F U L L . R E V I E W S
Lecherous Nocturne's debut LP, 'Adoration of the Blade', was a caustic blast of blackened death metal with an attention span little greater than grindcore's. Brief though it may have been (eight tracks flying by in a mere twenty-three minutes), it was enough to get the band a contract with Unique Leader, and in 2008 the band returned with 'The Age of Miracles Has Passed'. Fittingly, on this record they have merged a little more neatly with the Unique Leader MO, as the blackened edge prominent on such earlier songs as 'Kampagne' has been shifted towards the background, leaving room for more death in this metal. Too, the production is fuller, the guitars have more body and a deeper crunch, the tremolo patterns explore deeper registers, Hohenstein's vocals have traded some blackened shrillness for a more midrange (though no less forceful) snarl, and the percussion of Jeremy Nissenbaum eases up on the snare more than Dallas Toler-Wade's session work did on the debut. (Yes, that is Dallas from Nile, who now needs only to prove his keyboard chops to rival Dan Swanö as one of metal's most talented multi-instrumentalists.)
Fans of the old style need not despair, however, as plenty of crossover remains to be found. Lecherous Nocturne's riffing remains heavily influenced by the darker arts of black metal, such as on 'Edict of Worms', which brims with minor chord barres, and 'The Preponderance of Fire', lurching towards tremolo peaks almost like a Dark Funeral "ballad". It's a neat way to inject melody into a song without sacrificing brutality, and this sensibility gives a deeper texture to the record than many Unique Leader offerings. An added benefit is that it makes the album's full duration (still short at 27 minutes) a comfortable listen in one sitting. This balance, particularly as heard in the frenzy of 'When Single Shines the Tripled Sun', actually brings Origin to mind more than Nile, though it should be noted that Lecherous Nocturne are far less enamored of sweep arpeggios than their Kansas brethren.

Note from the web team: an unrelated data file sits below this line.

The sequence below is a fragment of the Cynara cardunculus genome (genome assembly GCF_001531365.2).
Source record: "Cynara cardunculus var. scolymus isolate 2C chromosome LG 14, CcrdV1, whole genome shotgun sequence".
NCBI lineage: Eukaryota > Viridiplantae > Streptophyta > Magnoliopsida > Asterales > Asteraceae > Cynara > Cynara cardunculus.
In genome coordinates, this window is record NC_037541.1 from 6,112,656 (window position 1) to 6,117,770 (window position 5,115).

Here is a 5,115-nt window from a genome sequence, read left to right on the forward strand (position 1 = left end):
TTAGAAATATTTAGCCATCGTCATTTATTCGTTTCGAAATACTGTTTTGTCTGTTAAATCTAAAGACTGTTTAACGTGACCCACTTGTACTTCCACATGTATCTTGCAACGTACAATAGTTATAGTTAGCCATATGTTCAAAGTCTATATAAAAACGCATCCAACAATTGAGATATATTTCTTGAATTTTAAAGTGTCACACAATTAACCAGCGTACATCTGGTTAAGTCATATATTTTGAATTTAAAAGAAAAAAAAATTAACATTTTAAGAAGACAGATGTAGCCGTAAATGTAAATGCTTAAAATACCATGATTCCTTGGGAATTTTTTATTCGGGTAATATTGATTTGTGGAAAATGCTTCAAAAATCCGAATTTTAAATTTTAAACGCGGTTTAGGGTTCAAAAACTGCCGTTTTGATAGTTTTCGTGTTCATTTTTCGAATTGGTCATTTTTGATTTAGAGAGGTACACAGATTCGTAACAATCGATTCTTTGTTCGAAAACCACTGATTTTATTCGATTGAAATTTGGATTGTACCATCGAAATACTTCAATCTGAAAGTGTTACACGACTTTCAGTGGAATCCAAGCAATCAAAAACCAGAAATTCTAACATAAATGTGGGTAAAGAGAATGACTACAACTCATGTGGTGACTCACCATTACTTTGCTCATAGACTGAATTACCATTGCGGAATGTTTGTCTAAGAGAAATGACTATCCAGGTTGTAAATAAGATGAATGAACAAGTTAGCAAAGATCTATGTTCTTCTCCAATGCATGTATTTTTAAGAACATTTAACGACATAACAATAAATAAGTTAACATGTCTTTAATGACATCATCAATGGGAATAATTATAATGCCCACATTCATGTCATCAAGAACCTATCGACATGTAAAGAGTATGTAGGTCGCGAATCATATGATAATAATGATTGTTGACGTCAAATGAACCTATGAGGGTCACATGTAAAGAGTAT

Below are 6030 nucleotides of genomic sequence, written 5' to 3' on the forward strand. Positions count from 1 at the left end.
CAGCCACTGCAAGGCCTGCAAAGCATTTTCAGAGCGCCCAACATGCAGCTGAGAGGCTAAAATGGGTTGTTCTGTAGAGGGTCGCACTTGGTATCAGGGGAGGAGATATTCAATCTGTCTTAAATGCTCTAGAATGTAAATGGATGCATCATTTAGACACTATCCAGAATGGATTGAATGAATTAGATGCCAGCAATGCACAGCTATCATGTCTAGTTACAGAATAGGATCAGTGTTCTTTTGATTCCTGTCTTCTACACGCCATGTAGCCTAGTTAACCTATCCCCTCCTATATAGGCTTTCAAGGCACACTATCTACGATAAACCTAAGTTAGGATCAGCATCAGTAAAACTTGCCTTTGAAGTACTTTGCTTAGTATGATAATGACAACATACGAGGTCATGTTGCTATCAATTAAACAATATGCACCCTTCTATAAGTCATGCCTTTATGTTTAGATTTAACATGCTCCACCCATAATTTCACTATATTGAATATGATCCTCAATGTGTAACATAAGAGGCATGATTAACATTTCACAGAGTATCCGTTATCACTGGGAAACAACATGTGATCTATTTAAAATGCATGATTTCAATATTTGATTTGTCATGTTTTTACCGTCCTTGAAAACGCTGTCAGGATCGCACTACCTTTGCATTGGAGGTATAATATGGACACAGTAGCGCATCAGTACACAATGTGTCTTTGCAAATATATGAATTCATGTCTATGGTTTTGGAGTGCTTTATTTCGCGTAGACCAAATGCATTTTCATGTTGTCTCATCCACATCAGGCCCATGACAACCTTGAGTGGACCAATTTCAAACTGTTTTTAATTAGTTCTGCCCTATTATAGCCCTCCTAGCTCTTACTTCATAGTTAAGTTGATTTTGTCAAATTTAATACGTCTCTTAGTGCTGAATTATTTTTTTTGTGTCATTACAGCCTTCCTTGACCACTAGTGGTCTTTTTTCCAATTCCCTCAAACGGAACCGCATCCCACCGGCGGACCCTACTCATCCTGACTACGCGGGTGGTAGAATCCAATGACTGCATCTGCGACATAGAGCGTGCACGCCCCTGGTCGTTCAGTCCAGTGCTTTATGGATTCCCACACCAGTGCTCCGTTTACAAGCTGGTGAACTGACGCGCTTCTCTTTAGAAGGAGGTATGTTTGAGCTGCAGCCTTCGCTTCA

Still, if the entire album were this aggressive, 'The Age of Miracles...' would be just another brick in the wall of dazzling technical clinics with nothing memorable to say, impressive only until the next band came along and played all the same material 20 bpm faster. Thankfully, Lecherous Nocturne finds their patience on the title track, a relative epic of nearly five minutes that slows down nearly to the point of apocalyptic sludge. The ragged timbre of Hohenstein's vocals are allowed to shine, the chromaticism of the guitars shimmers, and the full weight of the band's lyrical vision manifests. Here, Lecherous Nocturne are neither like Nile nor Origin, but rather Ulcerate: a fractured and sometimes dissonant nightmare that sinks into the crevices of our brain instead of simply sandblasting all the wrinkles out at top speed. More interplay between this style and their predominantly uptempo offensive would put this record up a couple notches, but the closest they come back towards andante is the prolonged coda to the closing number. Savory leads, but they would be better in more complete context.
Today, after an uncommon number of lineup changes (including several since this album's release), Lecherous Nocturne has shed all connections to Nile--and may be better for it. With Dallas Toler-Wade on the debut and Chris Lollis on guitar since their demo days, the comparisons to Carolina's reigning metal royalty were inevitable and usually unfavorable. To be sure, some were warranted: lineup crossover is always a guaranteed talking point, and both bands have a certain bubbling frenzy in their sound. But ultimately, Lecherous Nocturne is striving to blaze their own trail, and ought not to be overshadowed. This sophomore record is a clear step towards their own light.
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